Visual Studio 2012 and SharePoint 2013

The conference site talks about Visual Studio 2012 as a product name, which is news in itself. The session at the conference will show off the new taxonomy editing features of Visual Studio 11, including list and content type editors.

Further, the program talks about improved JavaScript and an advanced Silverlight Web Part. Despite rumors of its imminent death, this may mean that Microsoft wants Silverlight to live on at least in SharePoint.

Next, we can learn about a new mocking framework that makes it easier to use unit testing in SharePoint development. This will certainly be of interest to companies like TypeMock, who now suddenly gets competition from the Redmond Giant.

We also can learn that SharePoint 2013 will be built on HTML5 and CSS3. Finally, the program talks about a Metro UI in SharePoint, but gives no further details. Recent possible screenshots aside, I still have not found reliable sources for SharePoint 2013 screenshots, and I’m highly doubtful of random images appearing with no known source.


If you’re looking for all the known information about SharePoint 2013, you may want to check out my SharePoint 2013 Beta series. It’s a series of smaller journal issues that with a release frequency of about four weeks give you updated information about news and findings from public sources of SharePoint 15/Office 15 information. It’s $14,95 for the entire series, including all back issues.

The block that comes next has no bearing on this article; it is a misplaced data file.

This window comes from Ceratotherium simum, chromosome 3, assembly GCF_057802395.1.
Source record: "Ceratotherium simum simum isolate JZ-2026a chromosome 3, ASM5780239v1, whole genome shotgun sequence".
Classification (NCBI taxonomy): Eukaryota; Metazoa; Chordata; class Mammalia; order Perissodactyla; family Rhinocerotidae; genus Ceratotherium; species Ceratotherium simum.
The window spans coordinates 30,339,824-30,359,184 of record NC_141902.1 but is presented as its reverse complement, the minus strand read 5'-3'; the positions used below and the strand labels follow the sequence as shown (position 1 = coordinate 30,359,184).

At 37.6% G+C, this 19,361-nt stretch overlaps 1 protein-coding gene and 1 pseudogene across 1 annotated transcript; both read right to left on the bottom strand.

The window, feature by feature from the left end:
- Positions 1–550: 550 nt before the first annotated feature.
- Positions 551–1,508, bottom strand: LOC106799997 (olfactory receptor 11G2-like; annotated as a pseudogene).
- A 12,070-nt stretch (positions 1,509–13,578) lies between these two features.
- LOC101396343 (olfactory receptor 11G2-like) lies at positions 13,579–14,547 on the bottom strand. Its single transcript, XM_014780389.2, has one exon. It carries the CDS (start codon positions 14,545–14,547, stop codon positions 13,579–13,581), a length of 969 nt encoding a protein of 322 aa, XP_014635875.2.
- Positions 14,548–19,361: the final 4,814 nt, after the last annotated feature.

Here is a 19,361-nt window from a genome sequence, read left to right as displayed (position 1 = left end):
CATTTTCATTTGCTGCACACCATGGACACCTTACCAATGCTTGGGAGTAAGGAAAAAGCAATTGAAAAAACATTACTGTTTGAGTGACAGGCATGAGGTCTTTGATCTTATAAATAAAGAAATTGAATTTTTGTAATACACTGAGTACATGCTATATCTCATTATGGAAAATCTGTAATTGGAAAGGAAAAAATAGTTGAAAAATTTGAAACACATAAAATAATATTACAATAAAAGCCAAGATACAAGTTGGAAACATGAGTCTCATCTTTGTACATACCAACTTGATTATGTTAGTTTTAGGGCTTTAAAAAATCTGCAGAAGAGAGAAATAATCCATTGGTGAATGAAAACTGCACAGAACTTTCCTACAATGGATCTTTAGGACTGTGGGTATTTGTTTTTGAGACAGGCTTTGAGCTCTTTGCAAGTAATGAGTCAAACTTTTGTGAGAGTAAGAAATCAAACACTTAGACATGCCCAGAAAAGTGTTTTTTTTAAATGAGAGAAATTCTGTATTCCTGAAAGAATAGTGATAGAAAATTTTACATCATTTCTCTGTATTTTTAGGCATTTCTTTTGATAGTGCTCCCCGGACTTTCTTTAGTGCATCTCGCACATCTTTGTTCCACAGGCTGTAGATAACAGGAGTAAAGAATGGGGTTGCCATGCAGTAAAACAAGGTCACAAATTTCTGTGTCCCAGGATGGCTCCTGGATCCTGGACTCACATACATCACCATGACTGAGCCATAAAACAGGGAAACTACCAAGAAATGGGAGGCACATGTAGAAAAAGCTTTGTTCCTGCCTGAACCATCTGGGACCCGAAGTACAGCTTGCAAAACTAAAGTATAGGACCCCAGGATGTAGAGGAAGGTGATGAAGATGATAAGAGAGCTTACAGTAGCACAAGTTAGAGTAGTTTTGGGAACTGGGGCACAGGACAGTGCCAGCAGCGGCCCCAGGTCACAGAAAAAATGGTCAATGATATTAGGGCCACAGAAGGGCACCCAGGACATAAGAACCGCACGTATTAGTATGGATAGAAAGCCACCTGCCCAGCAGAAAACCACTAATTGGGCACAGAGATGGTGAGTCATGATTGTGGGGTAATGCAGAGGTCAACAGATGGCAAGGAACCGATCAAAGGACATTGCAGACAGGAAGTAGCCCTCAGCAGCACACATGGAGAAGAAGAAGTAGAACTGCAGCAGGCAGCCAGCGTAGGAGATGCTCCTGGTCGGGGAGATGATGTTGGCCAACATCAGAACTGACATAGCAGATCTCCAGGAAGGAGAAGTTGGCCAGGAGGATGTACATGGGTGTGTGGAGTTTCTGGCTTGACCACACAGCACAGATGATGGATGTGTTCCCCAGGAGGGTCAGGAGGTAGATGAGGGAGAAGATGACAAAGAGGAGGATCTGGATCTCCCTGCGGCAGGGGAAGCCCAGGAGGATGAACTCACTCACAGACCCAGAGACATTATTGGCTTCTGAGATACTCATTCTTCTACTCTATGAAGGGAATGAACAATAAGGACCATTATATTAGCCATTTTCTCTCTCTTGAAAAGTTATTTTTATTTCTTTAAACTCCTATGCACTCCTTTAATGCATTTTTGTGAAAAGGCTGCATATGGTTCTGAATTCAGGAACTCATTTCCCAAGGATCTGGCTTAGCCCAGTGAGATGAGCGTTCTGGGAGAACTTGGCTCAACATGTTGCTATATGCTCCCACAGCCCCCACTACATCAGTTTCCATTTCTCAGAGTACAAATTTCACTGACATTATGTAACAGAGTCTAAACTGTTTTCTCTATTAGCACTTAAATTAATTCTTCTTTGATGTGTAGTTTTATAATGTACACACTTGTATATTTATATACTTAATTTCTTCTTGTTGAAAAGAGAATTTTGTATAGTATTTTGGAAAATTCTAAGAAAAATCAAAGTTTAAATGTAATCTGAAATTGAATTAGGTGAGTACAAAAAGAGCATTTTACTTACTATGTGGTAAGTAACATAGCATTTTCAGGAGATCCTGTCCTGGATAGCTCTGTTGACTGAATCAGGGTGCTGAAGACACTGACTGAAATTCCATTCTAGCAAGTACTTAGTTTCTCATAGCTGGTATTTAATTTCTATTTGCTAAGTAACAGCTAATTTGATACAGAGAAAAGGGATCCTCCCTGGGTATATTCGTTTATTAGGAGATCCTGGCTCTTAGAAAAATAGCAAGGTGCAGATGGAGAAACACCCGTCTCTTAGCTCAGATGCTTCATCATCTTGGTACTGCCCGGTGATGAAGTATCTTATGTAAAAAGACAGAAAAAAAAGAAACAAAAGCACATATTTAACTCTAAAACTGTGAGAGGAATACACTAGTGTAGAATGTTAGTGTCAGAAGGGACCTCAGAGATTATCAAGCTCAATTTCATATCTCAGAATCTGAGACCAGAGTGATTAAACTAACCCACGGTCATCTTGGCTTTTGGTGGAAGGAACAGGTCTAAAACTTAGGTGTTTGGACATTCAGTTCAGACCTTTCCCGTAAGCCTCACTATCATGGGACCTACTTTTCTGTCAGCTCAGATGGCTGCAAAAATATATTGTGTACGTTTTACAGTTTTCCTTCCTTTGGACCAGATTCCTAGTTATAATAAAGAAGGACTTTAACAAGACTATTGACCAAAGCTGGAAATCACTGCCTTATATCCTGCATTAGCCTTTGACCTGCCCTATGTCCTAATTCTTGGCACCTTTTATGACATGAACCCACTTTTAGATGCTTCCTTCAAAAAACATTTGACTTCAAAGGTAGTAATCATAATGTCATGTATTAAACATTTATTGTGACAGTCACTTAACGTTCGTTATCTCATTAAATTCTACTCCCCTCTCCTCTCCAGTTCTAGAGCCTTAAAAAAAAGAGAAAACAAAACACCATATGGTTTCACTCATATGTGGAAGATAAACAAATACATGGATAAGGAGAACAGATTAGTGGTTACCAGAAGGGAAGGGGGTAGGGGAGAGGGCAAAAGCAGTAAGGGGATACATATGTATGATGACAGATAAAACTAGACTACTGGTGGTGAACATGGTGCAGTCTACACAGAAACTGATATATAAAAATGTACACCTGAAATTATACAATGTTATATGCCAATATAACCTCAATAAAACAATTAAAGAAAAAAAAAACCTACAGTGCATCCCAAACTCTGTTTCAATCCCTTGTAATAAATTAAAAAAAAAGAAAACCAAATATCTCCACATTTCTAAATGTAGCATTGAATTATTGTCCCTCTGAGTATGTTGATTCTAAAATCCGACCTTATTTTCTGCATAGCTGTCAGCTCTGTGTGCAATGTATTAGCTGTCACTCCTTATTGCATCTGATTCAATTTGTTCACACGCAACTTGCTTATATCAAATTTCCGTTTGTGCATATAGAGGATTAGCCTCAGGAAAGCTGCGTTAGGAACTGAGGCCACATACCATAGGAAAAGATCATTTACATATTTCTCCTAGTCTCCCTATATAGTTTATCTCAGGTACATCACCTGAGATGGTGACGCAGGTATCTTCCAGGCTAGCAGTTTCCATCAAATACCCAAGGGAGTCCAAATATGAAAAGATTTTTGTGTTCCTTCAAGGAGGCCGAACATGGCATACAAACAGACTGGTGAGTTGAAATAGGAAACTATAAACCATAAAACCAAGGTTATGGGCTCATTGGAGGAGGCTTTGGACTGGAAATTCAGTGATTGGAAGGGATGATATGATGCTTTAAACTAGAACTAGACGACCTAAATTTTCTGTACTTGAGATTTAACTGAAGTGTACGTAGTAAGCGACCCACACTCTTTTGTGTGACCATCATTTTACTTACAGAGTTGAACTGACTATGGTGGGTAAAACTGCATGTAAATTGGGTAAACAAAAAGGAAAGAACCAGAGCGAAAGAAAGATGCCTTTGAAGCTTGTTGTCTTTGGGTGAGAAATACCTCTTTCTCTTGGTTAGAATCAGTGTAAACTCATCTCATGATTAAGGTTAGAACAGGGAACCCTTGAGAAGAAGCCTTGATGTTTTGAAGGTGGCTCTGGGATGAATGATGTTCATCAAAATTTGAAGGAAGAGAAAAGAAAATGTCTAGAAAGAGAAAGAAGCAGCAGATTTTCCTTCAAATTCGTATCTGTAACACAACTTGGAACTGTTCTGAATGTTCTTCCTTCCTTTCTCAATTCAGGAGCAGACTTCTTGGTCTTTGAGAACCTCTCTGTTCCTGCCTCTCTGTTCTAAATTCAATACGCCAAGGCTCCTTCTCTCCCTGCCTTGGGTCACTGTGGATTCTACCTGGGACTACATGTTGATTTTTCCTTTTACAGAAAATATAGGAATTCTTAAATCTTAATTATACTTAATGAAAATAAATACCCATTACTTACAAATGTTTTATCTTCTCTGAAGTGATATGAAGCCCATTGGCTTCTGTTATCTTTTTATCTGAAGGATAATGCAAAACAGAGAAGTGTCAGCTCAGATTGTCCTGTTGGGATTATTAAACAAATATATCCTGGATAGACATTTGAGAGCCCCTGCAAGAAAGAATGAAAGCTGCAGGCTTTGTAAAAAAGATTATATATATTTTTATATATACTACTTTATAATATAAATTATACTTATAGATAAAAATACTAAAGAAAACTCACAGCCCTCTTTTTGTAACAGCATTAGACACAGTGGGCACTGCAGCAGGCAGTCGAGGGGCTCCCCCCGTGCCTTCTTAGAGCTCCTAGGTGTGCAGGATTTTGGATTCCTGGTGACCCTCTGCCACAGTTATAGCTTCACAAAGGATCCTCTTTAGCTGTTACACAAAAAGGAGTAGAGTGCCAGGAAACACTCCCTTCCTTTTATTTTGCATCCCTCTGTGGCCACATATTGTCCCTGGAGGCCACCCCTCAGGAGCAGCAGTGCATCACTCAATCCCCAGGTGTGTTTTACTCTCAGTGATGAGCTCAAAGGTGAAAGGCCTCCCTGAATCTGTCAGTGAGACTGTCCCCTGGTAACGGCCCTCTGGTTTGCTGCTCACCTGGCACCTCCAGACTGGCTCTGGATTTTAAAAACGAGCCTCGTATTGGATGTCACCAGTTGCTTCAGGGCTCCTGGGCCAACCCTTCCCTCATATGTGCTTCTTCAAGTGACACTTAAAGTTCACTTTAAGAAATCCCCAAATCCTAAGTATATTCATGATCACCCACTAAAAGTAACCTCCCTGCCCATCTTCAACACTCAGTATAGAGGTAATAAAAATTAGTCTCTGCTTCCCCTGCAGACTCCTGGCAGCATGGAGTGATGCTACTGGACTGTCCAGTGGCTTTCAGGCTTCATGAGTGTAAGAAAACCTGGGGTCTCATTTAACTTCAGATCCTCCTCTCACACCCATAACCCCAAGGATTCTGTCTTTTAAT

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SharePoint 2013 App Marketplace – The Smoking Gun

You probably know that Microsoft released literally thousands of pages of documentation on SharePoint 15 (or SharePoint 2013, as I believe it will be called). Most comprehensive is the less intelligible open specification documentation, although that’s also where the good bits are.

You probably also know that I’m highly focused on learning what’s new on any new SharePoint version and that I write a USP Journal series that details this research and the findings. In the first issue, now freely available to members of the USP Journal mailing list, I wrote about the new App store.

You can read more about the series on the SharePoint 2013 Beta series webpage.

Originally I wanted to write a mini-series of three parts, but since this is part four, it means that I’ll probably write some more too. Here’s some additional findings to confirm, from the guys in Redmond themselves, that SharePoint will have an App Marketplace.